NW Pastel Society Paint-Outs.
Pacific NW Plein Air Painting Competition.

American Artist "En Plein Air Pearls from Painters Past."
American Artist A Conversation with Camille Przewodek.

More in my next post.

A first draft goal list for my project includes the following:

  1. Daily painting of at least one work - not a drawing, but a soft pastel work.
  2. Reorganize my pastel box to fit in my ThumBox.
  3. Refine the pastel boxes to moderate the hot colors and to "fit" the area around my studio and home.
  4. Refine my choices of support.
  5. Fine tune my usage of umbrellas. I have two, and want to get at least one to stand alone by staking it in the ground. I want to customize this myself.
  6. Get or make an extender for supports for my ThumBox.

25 June, 2009

Pop Icon Passes

smil47c8902016474.gif image by caseyklahn

Since I have made some traction, myself, off of Michael Jackson, I think it fair to give the old boy some airplay on the event of his untimely death. Known as the King of Pop, Jackson passed on today of a cardiac arrest. My connection to him was our coordinate birthdays - one week apart, in 1958. I have blogged about him, and another child pop icon of the same age, whose name I won't include here.

May he rest in peace.

24 June, 2009

Back in Action

Back to the Studio

We are back safe & sound from the family beach trip. I did blog twice from our beach hotel in Washington, but couldn't get a connection from our camp site on the Oregon beach. Imagine that. Mild weather, big ocean fun and plein air outings at the lighthouse completed our trip. Oh yeah, I can't leave out the Newport Cafe (Oregon) and wonderful sea food baskets.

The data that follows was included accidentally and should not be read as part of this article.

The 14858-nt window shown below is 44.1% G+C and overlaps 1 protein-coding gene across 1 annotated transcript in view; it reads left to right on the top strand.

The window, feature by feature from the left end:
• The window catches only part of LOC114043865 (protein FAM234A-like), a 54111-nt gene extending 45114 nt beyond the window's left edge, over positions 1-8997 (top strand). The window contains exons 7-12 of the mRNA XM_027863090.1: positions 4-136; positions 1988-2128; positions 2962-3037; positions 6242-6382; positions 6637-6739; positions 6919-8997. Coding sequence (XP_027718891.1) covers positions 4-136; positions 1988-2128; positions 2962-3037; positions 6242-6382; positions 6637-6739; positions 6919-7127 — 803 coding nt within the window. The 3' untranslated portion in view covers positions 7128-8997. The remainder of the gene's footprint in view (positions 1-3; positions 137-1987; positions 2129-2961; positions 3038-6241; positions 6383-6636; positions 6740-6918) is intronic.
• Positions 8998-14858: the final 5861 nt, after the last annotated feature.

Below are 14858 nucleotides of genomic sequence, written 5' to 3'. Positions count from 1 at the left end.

I made contact with a few galleries along the way, and hope to follow up on one invitation to send a portfolio. Several plein air pieces were at least started - about 4 or 5 I think. I really love one of them, but have hopes for the rest at least producing studio finished works, as well. Believe me, just getting the easel and umbrella and pastels set up on the beach is a huge success. I'll have pictures of all of that soon.

18 June, 2009

Beach Bits

Photo: Lorie Klahn

I love the beach.

Yesterday I set up and painted from my Guerrilla ThumBox. I had to contend with the tripod, pad of paper, mid-sized box of pastels, etc. I was lucky that I didn't have to put up my new umbrella as the sun angled just right to shade my paper. And, the wind cooperated.

It was a success just to get out and up. Not to mention I really liked the results. I will see what I can do to get a photo and post it. Maybe a sunlight set-up, we'll see.

17 June, 2009

Being Coastal